Ford’s influence among Baltimore’s youth inspired the character of Dennis “Cutty” Wise in HBO’s “The Wire,” a television series based on the city’s drug trade and the failings of its public agencies. The series is critically acclaimed for its realism. Wise is a former convict who opens a boxing gym upon his release.

The character seeks to empower kids, providing structure that helps them stay away from the streets. Ford is the real thing.

“Ever since I’ve met Calvin, he’s trying to make his right outweigh his bad,” Ellis said. “Everybody has a testimony. Nobody’s perfect. … We’re trying to make everything right.”

‘You can be a star’

A dozen or more aspiring amateurs file into Upton in the days that follow Davis’ fights, motivated bythe musings of their hometown hero and greeted with the love and refuge that Ford and Ellis live to provide.

They tell Ford and Ellis they want to be like Davis.

“Just watching and learning, you can be the same thing as him. You can be a star,” said 19-year-old Baltimore bantamweight Cuttino Oliver, 12 years a pupil at Upton.

Davis was 7 when he arrived for the first time, living then with his grandmother amidst his mother’s drug use and father’s imprisonment — brought to Upton by two uncles who saw him fighting outside his doorstep.

“An average little boy just like any other little boy,” Ford recalled, “trying to find (his) way and make (his) name known and whatnot.”

Davis did just that, promptly earning the nickname “Tank,” because his head seemed to be too big for his body. He hits like one, too, and a mentorship program paired him with Gurley, who urged Ford to focus on training Davis.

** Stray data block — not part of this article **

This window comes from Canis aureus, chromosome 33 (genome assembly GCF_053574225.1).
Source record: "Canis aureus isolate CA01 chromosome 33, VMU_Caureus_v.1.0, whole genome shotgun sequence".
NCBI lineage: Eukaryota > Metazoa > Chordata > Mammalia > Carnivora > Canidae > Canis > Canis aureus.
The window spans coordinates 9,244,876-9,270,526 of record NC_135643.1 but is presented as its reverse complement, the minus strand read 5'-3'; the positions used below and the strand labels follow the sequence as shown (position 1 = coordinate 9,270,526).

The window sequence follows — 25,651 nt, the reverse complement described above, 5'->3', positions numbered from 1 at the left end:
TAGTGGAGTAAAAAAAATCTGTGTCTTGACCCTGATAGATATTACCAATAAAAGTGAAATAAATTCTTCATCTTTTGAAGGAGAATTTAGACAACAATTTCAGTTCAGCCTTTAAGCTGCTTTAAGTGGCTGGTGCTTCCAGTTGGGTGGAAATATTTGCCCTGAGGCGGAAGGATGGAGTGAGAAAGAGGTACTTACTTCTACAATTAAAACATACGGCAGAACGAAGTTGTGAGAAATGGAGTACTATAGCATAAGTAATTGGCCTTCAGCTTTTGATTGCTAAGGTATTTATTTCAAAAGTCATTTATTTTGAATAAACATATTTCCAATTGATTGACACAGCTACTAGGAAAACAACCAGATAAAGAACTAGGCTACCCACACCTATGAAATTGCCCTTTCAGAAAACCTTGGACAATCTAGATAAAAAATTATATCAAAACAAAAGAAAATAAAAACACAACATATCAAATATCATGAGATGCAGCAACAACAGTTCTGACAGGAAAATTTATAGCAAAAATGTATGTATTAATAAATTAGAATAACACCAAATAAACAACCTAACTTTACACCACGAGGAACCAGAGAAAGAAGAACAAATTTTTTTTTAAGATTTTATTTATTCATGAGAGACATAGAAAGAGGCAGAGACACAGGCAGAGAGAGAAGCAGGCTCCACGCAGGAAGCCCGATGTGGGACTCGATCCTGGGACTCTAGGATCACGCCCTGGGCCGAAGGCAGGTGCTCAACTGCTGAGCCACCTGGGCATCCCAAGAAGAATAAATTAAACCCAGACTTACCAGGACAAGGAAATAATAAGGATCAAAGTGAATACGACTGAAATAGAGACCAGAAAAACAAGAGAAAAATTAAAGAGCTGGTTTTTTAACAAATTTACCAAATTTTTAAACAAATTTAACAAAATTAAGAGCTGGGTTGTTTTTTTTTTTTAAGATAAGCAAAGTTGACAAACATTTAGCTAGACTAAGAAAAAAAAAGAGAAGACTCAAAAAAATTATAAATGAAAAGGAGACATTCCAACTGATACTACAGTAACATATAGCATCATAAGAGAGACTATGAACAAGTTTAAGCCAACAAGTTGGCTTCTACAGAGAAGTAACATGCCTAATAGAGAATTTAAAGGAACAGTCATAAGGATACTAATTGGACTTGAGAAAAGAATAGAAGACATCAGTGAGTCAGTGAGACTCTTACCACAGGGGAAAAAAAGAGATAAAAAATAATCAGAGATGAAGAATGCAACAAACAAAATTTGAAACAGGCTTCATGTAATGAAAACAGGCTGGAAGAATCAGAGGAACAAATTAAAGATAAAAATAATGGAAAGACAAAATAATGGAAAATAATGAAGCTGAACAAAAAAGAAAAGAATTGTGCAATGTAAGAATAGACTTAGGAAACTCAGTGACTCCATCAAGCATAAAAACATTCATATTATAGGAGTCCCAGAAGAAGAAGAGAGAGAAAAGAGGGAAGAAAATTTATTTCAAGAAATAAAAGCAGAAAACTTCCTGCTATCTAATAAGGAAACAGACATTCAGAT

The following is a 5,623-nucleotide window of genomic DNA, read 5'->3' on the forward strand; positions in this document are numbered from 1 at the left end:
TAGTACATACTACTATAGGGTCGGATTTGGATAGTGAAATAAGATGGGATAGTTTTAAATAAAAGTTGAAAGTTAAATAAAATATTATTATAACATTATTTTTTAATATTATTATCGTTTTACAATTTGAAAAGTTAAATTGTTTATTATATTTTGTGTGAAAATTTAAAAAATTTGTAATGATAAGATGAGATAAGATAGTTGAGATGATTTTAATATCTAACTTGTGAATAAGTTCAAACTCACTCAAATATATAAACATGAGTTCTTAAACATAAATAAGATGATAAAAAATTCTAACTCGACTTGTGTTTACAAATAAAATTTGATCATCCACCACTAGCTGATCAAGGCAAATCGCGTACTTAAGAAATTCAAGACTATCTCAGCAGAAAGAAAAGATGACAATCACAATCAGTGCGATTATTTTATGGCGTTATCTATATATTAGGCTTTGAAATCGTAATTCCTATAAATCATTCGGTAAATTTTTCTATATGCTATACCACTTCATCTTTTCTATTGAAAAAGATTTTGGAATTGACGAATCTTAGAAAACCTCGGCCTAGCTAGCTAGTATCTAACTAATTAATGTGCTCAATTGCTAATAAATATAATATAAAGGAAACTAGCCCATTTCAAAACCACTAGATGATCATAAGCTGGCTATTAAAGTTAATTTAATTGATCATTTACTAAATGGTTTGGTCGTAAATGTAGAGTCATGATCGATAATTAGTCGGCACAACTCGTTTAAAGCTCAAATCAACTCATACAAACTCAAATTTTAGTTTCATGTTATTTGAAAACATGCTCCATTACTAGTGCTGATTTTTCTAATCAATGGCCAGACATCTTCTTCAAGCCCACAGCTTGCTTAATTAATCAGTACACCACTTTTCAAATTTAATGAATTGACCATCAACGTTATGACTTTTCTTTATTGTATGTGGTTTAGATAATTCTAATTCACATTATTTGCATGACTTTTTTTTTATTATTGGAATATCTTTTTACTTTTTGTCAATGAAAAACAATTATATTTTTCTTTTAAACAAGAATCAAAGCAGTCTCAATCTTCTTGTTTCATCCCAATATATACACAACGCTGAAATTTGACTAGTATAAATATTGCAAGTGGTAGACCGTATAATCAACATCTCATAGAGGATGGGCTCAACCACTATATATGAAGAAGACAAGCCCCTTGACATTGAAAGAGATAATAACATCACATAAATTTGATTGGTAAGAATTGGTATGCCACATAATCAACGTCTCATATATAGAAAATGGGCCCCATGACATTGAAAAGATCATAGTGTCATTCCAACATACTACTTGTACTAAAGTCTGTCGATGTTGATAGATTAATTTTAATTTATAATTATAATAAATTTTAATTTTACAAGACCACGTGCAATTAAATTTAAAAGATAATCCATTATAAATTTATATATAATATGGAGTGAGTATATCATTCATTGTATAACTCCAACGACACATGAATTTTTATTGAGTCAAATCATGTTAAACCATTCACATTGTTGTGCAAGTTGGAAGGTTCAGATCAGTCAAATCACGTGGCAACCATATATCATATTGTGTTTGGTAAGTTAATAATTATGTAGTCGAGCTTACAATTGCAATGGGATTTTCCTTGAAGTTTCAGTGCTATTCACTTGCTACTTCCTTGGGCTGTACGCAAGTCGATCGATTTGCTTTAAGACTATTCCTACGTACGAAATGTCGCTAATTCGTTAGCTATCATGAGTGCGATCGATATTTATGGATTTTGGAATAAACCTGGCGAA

“He’s a fighter,” said Ford, who would mold him into a boxer — spending so much time by Davis’ side that he was often mistaken for his father. Together they traveled across the country, expanding their world view and amassing the amateur accolades they’d bring back to Baltimore.

Davis finished 206-15 in the unpaid ranks, turning professional in 2013. His surge toward superstardom has made many a fan among other prominent professional athletes and entertainers, dozens of whom are expected to attend his bout with Garcia.

But it’s also rejuvenated boxing in Baltimore, giving his coaches a bigger reach as they seek to change lives.

“Coming out of Upton or just being a boxer from Coach Calvin or Coach Kenny, you’re going to be something,” said Oliver, who fights Saturday on the undercard.

Ford and Ellis celebrate Davis and the rest of their stable. But they’ve also mourned the losses of other top talents that trained at their gym. Like Ronald Gibbs, a standout amateur who was stabbed to death in 2011. Or Angelo Ward, who was shot and killed a year later with two fights on his professional ledger.

Gurley was shot and killed in 2013 in New Jersey.

“Gervonta, he’s seen all of them,” Ellis said, “and he wanted to walk a straight line.”

On Saturday night, that will be out of the locker room in the bowels of a sold out T-Mobile Arena, down the runway and into the boxing ring opposite Garcia. With Ford — and Baltimore — behind him.

“It’s bigger than Baltimore. It’s bigger than boxing,” Ford said. “It’s just a tool and a way for me to actually change other people’s life. … This mission is not finished. It’s just begun.”

Contact Sam Gordon at sgordon@reviewjournal.com. Follow @BySamGordon on Twitter.